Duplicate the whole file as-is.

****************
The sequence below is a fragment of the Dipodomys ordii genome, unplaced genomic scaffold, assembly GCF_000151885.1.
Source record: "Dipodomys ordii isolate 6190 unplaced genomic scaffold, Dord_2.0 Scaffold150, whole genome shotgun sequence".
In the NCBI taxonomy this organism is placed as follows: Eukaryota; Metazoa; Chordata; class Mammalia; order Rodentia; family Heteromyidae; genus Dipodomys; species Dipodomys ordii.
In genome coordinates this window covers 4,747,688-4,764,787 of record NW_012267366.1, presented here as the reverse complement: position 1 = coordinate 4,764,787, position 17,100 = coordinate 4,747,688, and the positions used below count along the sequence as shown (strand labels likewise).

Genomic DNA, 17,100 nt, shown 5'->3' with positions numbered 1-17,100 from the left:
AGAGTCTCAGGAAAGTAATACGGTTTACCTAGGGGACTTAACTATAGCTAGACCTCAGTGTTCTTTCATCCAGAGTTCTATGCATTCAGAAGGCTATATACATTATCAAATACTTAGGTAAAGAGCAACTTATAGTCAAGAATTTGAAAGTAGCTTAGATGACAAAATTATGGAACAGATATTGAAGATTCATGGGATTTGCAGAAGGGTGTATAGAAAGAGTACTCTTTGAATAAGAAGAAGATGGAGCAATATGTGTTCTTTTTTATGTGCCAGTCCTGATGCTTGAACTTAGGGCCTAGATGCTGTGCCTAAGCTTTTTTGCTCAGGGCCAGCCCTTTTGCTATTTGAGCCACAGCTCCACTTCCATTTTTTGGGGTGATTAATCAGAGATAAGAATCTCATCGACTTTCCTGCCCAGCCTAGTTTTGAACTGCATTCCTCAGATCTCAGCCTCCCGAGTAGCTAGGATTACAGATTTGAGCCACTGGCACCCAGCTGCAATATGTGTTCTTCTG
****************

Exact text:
The sequence below is a fragment of the Dipodomys ordii genome, unplaced genomic scaffold, assembly GCF_000151885.1.
Source record: "Dipodomys ordii isolate 6190 unplaced genomic scaffold, Dord_2.0 Scaffold150, whole genome shotgun sequence".
In the NCBI taxonomy this organism is placed as follows: Eukaryota; Metazoa; Chordata; class Mammalia; order Rodentia; family Heteromyidae; genus Dipodomys; species Dipodomys ordii.
In genome coordinates this window covers 4,747,688-4,764,787 of record NW_012267366.1, presented here as the reverse complement: position 1 = coordinate 4,764,787, position 17,100 = coordinate 4,747,688, and the positions used below count along the sequence as shown (strand labels likewise).

Genomic DNA, 17,100 nt, shown 5'->3' with positions numbered 1-17,100 from the left:
AGAGTCTCAGGAAAGTAATACGGTTTACCTAGGGGACTTAACTATAGCTAGACCTCAGTGTTCTTTCATCCAGAGTTCTATGCATTCAGAAGGCTATATACATTATCAAATACTTAGGTAAAGAGCAACTTATAGTCAAGAATTTGAAAGTAGCTTAGATGACAAAATTATGGAACAGATATTGAAGATTCATGGGATTTGCAGAAGGGTGTATAGAAAGAGTACTCTTTGAATAAGAAGAAGATGGAGCAATATGTGTTCTTTTTTATGTGCCAGTCCTGATGCTTGAACTTAGGGCCTAGATGCTGTGCCTAAGCTTTTTTGCTCAGGGCCAGCCCTTTTGCTATTTGAGCCACAGCTCCACTTCCATTTTTTGGGGTGATTAATCAGAGATAAGAATCTCATCGACTTTCCTGCCCAGCCTAGTTTTGAACTGCATTCCTCAGATCTCAGCCTCCCGAGTAGCTAGGATTACAGATTTGAGCCACTGGCACCCAGCTGCAATATGTGTTCTTCTG